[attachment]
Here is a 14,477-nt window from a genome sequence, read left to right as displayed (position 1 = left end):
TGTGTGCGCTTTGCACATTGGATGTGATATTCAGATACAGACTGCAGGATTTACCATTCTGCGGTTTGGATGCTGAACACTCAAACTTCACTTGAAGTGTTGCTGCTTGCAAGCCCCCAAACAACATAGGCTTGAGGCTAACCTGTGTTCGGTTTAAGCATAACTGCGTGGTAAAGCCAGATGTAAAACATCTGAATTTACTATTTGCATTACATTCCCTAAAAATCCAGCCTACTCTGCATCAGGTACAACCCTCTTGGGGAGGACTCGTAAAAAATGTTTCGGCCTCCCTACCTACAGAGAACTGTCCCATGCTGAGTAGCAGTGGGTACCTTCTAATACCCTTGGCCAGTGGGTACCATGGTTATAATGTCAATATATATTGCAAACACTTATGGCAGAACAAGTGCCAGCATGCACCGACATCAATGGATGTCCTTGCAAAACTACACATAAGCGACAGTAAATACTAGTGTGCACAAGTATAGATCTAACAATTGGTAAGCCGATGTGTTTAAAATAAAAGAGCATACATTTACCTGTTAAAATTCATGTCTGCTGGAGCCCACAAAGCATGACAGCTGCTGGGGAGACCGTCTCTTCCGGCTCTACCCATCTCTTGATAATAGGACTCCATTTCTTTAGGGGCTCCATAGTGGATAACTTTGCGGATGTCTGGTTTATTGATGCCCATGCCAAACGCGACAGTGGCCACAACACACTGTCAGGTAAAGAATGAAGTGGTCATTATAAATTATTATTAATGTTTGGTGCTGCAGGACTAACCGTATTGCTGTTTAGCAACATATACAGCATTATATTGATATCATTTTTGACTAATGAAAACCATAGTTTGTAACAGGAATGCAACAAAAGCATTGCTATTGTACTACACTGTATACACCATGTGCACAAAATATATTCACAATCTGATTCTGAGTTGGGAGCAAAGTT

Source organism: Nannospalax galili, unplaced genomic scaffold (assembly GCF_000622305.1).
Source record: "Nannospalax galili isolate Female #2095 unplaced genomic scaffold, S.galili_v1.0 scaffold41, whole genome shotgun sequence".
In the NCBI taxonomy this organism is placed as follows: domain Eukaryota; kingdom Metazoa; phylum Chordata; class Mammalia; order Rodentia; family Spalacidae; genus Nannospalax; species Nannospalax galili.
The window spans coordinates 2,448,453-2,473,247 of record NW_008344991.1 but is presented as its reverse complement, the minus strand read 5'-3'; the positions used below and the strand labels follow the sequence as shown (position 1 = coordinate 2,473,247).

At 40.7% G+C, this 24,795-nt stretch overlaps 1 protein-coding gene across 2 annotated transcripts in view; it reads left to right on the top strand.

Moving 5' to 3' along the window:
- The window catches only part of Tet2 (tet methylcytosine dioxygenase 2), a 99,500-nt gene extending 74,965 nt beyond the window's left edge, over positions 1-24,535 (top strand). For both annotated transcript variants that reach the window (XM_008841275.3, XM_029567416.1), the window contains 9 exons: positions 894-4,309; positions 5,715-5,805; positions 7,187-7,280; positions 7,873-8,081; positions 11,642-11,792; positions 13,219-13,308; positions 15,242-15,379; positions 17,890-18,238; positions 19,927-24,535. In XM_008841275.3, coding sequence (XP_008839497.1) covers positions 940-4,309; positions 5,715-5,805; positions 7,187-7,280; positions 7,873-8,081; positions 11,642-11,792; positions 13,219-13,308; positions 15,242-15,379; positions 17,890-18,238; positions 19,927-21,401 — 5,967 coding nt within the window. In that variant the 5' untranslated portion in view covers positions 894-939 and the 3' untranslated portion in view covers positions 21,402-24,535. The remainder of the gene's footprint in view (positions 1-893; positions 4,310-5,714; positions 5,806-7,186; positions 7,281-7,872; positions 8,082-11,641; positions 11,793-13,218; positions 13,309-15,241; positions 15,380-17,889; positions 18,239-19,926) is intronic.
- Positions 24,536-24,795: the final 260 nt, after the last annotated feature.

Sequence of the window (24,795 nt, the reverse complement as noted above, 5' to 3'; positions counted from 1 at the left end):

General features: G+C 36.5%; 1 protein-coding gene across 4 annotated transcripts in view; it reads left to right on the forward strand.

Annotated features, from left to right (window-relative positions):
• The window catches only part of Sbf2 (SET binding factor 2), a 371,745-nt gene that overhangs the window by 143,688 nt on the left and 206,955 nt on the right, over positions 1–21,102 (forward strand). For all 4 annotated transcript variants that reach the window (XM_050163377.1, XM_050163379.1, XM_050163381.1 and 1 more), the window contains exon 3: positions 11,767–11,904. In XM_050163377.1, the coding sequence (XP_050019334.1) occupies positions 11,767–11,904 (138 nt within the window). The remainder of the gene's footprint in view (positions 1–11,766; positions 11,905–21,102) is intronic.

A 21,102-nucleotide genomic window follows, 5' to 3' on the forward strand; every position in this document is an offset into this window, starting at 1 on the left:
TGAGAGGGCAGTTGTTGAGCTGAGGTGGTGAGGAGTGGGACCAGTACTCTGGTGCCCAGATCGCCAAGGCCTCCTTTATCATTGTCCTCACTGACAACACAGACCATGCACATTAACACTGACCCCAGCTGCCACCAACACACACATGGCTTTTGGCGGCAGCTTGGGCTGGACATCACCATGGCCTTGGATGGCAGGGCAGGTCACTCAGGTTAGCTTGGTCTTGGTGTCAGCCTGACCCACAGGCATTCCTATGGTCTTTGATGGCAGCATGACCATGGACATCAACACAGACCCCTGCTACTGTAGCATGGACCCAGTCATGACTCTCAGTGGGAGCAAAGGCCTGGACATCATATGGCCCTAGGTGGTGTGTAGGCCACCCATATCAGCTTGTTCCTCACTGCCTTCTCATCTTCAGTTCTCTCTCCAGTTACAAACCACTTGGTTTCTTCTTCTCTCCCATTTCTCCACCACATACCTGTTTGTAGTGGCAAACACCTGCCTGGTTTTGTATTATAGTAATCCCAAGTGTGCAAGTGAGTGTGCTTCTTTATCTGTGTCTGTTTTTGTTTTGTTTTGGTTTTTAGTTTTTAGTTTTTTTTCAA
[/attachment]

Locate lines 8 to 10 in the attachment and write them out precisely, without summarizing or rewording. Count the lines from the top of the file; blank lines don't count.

Moving 5' to 3' along the window:
- The window catches only part of Tet2 (tet methylcytosine dioxygenase 2), a 99,500-nt gene extending 74,965 nt beyond the window's left edge, over positions 1-24,535 (top strand). For both annotated transcript variants that reach the window (XM_008841275.3, XM_029567416.1), the window contains 9 exons: positions 894-4,309; positions 5,715-5,805; positions 7,187-7,280; positions 7,873-8,081; positions 11,642-11,792; positions 13,219-13,308; positions 15,242-15,379; positions 17,890-18,238; positions 19,927-24,535. In XM_008841275.3, coding sequence (XP_008839497.1) covers positions 940-4,309; positions 5,715-5,805; positions 7,187-7,280; positions 7,873-8,081; positions 11,642-11,792; positions 13,219-13,308; positions 15,242-15,379; positions 17,890-18,238; positions 19,927-21,401 — 5,967 coding nt within the window. In that variant the 5' untranslated portion in view covers positions 894-939 and the 3' untranslated portion in view covers positions 21,402-24,535. The remainder of the gene's footprint in view (positions 1-893; positions 4,310-5,714; positions 5,806-7,186; positions 7,281-7,872; positions 8,082-11,641; positions 11,793-13,218; positions 13,309-15,241; positions 15,380-17,889; positions 18,239-19,926) is intronic.
- Positions 24,536-24,795: the final 260 nt, after the last annotated feature.